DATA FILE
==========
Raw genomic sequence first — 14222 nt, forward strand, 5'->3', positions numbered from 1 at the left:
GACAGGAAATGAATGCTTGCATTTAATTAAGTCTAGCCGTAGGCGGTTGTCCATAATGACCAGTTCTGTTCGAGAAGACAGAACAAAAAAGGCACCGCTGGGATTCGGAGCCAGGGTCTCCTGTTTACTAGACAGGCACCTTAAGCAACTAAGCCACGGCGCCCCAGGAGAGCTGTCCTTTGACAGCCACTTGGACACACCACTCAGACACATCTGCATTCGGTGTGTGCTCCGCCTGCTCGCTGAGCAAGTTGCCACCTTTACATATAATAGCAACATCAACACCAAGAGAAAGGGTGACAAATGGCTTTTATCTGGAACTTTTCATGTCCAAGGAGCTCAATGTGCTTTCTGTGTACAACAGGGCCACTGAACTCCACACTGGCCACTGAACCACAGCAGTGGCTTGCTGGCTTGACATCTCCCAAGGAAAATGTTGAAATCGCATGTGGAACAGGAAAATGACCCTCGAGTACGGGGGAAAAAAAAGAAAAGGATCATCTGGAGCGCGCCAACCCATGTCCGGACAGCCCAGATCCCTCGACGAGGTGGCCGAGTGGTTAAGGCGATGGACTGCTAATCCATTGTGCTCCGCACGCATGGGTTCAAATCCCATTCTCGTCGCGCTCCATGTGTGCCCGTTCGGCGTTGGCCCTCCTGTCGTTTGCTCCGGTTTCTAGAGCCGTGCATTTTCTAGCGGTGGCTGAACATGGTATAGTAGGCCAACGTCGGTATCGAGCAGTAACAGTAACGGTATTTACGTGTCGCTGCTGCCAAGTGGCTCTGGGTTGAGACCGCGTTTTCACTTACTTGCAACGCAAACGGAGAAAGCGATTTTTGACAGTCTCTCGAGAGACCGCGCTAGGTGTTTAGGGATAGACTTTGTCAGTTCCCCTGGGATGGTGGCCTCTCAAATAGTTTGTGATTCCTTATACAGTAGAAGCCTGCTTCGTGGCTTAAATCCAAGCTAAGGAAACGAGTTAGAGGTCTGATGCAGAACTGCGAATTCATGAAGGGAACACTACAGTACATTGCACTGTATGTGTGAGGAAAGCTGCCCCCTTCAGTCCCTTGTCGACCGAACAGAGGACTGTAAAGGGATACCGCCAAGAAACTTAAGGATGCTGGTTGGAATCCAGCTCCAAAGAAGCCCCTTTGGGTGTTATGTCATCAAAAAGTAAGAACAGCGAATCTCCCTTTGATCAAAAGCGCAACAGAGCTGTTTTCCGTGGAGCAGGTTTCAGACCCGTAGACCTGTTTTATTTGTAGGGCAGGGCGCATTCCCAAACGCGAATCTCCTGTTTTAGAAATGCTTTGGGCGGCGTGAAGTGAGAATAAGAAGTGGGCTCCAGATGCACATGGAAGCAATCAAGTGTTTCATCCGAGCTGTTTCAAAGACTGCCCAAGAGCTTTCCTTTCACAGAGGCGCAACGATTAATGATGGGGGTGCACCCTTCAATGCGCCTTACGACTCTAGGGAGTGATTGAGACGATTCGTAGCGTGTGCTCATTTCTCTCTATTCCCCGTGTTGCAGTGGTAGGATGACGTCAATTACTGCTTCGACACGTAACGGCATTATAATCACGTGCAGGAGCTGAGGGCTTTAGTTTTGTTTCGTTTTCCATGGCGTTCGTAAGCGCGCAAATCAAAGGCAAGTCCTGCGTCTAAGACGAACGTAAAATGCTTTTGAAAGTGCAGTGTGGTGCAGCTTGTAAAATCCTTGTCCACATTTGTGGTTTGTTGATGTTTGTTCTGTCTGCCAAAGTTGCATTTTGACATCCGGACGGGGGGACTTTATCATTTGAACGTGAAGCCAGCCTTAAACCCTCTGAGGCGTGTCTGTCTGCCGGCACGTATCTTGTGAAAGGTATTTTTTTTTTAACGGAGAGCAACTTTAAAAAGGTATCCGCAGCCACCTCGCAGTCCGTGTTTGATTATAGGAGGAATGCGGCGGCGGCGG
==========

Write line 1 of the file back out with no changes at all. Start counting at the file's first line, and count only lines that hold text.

Raw genomic sequence first — 14222 nt, forward strand, 5'->3', positions numbered from 1 at the left: